I would shoot it sparingly, if at all. That gun is a tired old soldier that just wants to rest in peace.

    If you do shoot it, put a new recoil spring in it at the very least. Its current one is almost certainly worn out. And don't forget to keep the old spring ! The gun isn't original without it.
     
  7. ArchAngelCD

    ArchAngelCD Member

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    Other than saying that is my kind of 1911 I can't help you on price.
     
  8. HoosierQ

    HoosierQ Member

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    When my mom was in the retirement home, independent living area, all the old folks lived in apartments and cooked and whatnot. I always wanted to make friends with some of the families and the widows presumably...friends enough to see if they had old guns to sell. I always imagined every elder gentleman I'd see having a Luger or something at home from his wartime service. Well, I got to know many of those nice folks but never presumed to inquire about such goods...just kind of a hard thing to start talking about.

    I did manage to get a pretty good gun conversation going with "Ennis", fine gentleman, 90-something years old. He never divulged his military service record explicitly but when the subject of the "M3 Grease Gun" came up Ennis was quick to say "that was not a weapon that inspired confidence." This of course lead me to make certain assumptions about Ennis' service to our country!

    It was guns like this cool old 1911 (as much as the Luger or anything else) that always fed that little fantasy of mine.
     
  9. DMK

    DMK Member

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    Wolff Gun Springs makes a Spring Service Pak that will replace all the springs to original factory spec. I used one of those kits in my Argentine model 1927 and it gave new life to the old gun. It's really easy to do with a 1911. As Tark said, keep all the old parts of course.
     
  10. vba

    vba Member

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    I would post the OP in 1911 forum. Very knowledgeable fellas there, especially a guy named DSK.

    I can't help with value but it sure is cool.
     
  11. RainDodger

    RainDodger Member

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    Lots of money. Like someone said, at least $1K - $2K. As you already know, don't make any changes other than springs, and I wouldn't even do that unless you're going to shoot it. What a great old gun. Geez, I wish guns could talk, and tell us where they've been.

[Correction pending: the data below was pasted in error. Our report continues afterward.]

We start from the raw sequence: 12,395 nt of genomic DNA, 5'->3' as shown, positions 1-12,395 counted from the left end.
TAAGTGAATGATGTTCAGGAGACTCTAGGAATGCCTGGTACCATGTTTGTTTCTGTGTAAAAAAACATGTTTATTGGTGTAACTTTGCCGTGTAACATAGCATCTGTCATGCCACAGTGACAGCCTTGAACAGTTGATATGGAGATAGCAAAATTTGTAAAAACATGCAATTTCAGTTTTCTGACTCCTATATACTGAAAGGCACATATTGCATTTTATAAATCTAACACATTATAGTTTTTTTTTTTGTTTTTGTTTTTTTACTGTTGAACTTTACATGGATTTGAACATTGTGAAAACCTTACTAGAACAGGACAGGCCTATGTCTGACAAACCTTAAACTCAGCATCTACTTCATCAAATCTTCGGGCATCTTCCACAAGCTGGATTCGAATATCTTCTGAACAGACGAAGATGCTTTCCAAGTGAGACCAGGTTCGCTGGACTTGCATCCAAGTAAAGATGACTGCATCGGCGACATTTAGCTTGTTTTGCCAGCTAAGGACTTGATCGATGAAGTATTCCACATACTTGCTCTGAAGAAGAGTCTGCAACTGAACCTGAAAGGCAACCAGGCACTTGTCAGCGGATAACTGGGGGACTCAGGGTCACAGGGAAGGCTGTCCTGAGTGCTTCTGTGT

The husband of one of my wife's friends had a box of crap that came from his late father's house. Floating around the assorted bits of old cleaning gear, dirty rags, old partial boxes of ammo, odd looking hand loads and other assorted junk, was a 1918 1911. It had a little more finish left than yours does, but the guy's father had "recently" (like in the last 30 years) taken a dremel and carved his SSN into one side of the slide. I almost cried when I saw it. At least he's keeping it, if only "because it was dad's".... he knows nothing about guns. I gave him a case to keep it in, after going through it and ensuring it is well lubricated inside and out. Unfortunately, the SSN can't be removed without degrading the gun further, so it is what it is.

    Like vba said - go over to the 1911 forum. Great guys over there.
     
  12. RPRNY

    RPRNY Member

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    Thanks for posting pics. Very cool to see.
     
  13. Mosbyranger

    Mosbyranger Member

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    A couple of things. First off, this old guy is NOT going to be altered, smithed or changed in any way what so ever. Not while it is in my possession. It also is not going to be fired. I have other 1911's for that purpose. I'm pretty sure it was in the possession of a right handed officer as the main wear on the grips is on the right palm side. The 1911 forum is a great suggestion and I'm going to post there asap. Thanks for the replies friends and keep them coming.
     
  14. jrmiddleton425

    jrmiddleton425 Member

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    Cool gun you have there. Be aware that as far as wear on the grips, in the pre-WW-One time period on up through the early 1980's, all personnel were instructed (and expected) to fire right-handed. And ONLY right-handed. And the PMI would sit on you (literally) to put you in the correct position, if necessary.